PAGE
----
Skip to content


  • Poster presentation
  • Open Access

In the absence of obstructive coronary artery disease, patients with class II and III obesity have decreased myocardial perfusion reserve

  • 1,
  • 1,
  • 1,
  • 1,
  • 1,
  • 1,
  • 1, 3,
  • 1, 2,
  • 1,
  • 1 and
  • 1
Journal of Cardiovascular Magnetic Resonance201416 (Suppl 1) :P256

  • Published:


  • Myocardial Blood Flow
  • Normal Body Mass Index
  • Obese Group
  • Obstructive Coronary Artery Disease
  • Regadenoson


Obesity is associated with cardiovascular morbidity and mortality. This quantitative CMR perfusion study aims to examine the contribution of body mass index (BMI) to decreased myocardial perfusion reserve (MPR).


123 patients with no obstructive epicardial coronary artery disease, defined by coronary computed tomographic angiogram demonstrating < 30% stenosis, underwent regadenoson CMR 1st-pass perfusion imaging, using 0.05 mmol/kg gadolinium (Gd) followed by rest perfusion imaging (also 0.05 mmol/kg Gd) performed 20 minutes later. The subjects were categorized into 4 groups: normal BMI (between 18.5-24.9 kg/m2, overweight (BMI 25-29.9 kg/m2), Class I obese (BMI 30-34.9), and Class II and III obese (BMI≥35). Myocardial blood flow (MBF) in ml/min/g and myocardial perfusion reserve (MPR) were quantified using a fully quantitative model constrained deconvolution.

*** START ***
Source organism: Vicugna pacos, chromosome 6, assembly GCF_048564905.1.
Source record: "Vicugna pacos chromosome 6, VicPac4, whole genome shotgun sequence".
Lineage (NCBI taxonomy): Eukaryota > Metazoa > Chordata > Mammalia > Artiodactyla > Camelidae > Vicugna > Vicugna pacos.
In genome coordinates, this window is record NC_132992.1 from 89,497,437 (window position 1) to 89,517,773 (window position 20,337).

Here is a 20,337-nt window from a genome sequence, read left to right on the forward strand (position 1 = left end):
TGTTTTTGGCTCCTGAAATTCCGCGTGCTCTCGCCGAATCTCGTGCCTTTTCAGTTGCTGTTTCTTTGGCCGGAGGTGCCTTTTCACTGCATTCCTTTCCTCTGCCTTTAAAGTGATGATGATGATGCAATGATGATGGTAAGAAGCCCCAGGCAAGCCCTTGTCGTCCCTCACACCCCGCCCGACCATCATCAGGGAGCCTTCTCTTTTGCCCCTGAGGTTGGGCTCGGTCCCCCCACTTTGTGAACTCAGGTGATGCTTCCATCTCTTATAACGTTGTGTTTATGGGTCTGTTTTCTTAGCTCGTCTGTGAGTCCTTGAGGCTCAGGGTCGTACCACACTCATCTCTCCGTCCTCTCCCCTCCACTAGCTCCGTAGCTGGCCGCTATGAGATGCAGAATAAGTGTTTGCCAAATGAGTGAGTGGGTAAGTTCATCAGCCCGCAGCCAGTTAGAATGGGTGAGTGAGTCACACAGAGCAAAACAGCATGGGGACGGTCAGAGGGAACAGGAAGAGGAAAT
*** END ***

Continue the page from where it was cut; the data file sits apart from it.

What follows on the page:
The normal BMI group had 25 patients (mean BMI 22.8 ± 0.3), the overweight group had 52 patients (mean BMI 27.4 ± 0.2), the Class I obese group had 22 patients (mean BMI 32.1 ± 0.3), and the Class II/III obese group had 24 patients (mean BMI 42.7 ± 1.1). MPR in the four groups was: Normal 2.12 ± 0.09, Overweight 2.23 ± 0.09, Class I Obese 2.04 ± 0.13, and Class II/III Obese 1.84 ± 0.11 (Figure 1). MPR was statistically higher in the Normal and Overweight groups compared to the Class II/III Obese group (p = 0.02 and 0.006 respectively).
Figure 1
Figure 1

Class II/III Obese subjects have a statistically significantly lower MPR compared to Normal BMI and Overweight groups.


Even in the absence of obstructive coronary artery disease, Class II and III obesity is associated with decreased MPR as demonstrated by CMR quantitative measurement of regadenoson-rest perfusion.


This research was supported by the Intramural Research Program of the National Heart, Lung, and Blood Institute, National Institutes of Health.

Authors’ Affiliations

Advanced Cardiovascular Imaging Laboratory, National Heart, Lung, and Blood Institute, National Institutes of Health, Bethesda, Maryland, USA
Section of Cardiology, Wake Forest University School of Medicine, Winston-Salem, North Carolina, USA
Department of Cardiology, University of Alabama, Birmingham, Alabama, USA


© Bandettini et al.; licensee BioMed Central Ltd. 2014

This article is published under license to BioMed Central Ltd. This is an Open Access article distributed under the terms of the Creative Commons Attribution License (, which permits unrestricted use, distribution, and reproduction in any medium, provided the original work is properly cited. The Creative Commons Public Domain Dedication waiver ( applies to the data made available in this article, unless otherwise stated.